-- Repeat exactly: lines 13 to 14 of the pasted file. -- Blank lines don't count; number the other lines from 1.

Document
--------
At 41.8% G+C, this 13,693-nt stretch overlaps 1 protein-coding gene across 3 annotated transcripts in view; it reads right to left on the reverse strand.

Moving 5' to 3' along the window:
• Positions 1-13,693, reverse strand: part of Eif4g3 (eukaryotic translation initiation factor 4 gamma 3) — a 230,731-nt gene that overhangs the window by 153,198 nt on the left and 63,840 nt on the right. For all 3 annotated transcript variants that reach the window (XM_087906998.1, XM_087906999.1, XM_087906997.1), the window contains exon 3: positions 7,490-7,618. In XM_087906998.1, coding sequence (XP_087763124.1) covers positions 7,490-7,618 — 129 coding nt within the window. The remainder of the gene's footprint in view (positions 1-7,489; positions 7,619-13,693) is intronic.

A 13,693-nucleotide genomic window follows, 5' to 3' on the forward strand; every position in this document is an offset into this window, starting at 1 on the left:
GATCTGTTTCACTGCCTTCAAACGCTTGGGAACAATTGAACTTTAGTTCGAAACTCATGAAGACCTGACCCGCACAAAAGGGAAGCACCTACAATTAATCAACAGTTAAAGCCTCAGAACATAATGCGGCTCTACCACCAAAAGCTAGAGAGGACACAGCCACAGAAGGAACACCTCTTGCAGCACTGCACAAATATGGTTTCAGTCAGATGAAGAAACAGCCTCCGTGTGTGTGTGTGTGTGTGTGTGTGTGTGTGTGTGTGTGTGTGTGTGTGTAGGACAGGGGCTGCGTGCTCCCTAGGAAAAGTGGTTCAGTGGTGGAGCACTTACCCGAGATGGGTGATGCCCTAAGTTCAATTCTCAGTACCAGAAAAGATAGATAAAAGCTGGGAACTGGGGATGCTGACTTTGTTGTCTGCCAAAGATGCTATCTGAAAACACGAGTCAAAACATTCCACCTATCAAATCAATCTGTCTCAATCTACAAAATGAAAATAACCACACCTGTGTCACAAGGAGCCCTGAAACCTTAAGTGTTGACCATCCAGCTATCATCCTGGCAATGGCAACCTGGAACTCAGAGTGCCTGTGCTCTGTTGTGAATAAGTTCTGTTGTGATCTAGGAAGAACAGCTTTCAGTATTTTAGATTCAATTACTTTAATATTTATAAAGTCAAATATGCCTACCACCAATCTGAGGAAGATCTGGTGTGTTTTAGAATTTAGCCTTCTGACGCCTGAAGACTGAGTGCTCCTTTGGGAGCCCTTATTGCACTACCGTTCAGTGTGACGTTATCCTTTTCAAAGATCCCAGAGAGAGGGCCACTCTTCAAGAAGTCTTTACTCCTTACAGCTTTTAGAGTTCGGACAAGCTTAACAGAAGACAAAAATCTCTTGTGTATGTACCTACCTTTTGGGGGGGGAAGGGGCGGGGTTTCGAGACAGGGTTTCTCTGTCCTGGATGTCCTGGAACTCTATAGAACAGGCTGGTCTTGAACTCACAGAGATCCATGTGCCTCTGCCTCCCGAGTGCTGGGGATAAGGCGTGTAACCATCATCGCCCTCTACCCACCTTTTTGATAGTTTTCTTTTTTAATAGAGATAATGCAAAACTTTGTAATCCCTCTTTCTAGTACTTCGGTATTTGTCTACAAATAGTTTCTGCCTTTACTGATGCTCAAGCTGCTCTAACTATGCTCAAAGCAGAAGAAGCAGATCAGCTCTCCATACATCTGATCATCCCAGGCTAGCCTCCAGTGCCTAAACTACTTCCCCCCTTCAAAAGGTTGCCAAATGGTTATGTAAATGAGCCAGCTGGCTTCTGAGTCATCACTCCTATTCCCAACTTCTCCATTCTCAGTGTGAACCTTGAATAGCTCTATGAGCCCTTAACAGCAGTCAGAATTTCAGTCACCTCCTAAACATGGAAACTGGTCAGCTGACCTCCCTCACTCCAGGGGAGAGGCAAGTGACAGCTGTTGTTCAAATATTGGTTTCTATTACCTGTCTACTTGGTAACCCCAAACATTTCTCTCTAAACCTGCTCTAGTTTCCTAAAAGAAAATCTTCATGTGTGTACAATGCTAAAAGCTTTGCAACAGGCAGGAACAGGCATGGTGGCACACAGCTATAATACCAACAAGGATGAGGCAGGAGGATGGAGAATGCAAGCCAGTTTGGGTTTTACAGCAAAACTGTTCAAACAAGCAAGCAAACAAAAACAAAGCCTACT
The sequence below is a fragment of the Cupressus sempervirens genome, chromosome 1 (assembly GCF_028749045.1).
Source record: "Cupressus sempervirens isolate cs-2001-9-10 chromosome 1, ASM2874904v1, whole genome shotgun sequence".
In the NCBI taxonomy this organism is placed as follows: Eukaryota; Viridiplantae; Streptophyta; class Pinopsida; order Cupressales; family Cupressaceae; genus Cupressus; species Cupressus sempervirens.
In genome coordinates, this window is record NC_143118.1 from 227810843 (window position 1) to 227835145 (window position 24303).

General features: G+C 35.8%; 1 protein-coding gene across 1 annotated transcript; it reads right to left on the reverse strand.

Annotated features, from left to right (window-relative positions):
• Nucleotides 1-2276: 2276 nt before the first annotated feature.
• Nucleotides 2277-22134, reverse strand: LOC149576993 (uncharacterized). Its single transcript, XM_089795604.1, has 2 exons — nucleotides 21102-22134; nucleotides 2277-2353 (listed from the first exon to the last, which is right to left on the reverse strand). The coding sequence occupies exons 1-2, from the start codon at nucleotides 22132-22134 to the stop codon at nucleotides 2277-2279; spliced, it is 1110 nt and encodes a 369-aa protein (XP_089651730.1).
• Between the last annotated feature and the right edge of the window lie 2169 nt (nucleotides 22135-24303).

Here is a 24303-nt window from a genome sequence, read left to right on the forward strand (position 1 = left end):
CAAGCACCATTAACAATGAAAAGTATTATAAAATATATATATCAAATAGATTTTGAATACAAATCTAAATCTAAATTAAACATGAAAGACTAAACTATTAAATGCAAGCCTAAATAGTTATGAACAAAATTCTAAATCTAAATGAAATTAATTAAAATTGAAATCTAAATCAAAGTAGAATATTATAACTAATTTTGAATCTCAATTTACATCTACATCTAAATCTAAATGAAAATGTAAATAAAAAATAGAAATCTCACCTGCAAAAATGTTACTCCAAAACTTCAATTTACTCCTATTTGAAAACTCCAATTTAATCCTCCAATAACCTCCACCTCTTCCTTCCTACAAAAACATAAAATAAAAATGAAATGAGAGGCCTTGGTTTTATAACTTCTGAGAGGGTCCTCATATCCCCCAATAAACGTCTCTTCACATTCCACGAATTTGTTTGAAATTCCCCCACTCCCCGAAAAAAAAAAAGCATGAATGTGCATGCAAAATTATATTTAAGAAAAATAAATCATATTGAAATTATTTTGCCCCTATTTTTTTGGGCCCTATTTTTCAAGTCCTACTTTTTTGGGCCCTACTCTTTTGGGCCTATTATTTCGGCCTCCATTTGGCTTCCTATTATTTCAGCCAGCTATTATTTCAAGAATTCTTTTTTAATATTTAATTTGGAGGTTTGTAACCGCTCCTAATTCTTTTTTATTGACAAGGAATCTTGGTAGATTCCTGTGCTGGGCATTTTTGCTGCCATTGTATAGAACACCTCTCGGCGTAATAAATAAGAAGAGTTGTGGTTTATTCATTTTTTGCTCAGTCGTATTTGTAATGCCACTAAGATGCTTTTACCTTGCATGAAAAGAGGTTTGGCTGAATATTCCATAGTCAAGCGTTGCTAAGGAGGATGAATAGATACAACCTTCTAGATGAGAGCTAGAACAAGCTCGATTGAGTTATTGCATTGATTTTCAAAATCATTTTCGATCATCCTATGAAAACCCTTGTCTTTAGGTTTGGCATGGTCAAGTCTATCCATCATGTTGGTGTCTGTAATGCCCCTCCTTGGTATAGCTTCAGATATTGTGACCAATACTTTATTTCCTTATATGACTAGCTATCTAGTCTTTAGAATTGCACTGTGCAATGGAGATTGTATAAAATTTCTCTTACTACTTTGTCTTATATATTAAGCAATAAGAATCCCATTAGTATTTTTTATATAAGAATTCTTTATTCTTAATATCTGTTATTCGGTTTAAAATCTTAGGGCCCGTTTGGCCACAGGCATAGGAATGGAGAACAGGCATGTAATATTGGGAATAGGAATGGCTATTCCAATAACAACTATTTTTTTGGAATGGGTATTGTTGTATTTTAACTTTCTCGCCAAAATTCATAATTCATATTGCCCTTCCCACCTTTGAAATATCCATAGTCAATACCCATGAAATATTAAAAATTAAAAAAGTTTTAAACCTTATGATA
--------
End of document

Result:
• Nucleotides 2277-22134, reverse strand: LOC149576993 (uncharacterized). Its single transcript, XM_089795604.1, has 2 exons — nucleotides 21102-22134; nucleotides 2277-2353 (listed from the first exon to the last, which is right to left on the reverse strand). The coding sequence occupies exons 1-2, from the start codon at nucleotides 22132-22134 to the stop codon at nucleotides 2277-2279; spliced, it is 1110 nt and encodes a 369-aa protein (XP_089651730.1).
• Between the last annotated feature and the right edge of the window lie 2169 nt (nucleotides 22135-24303).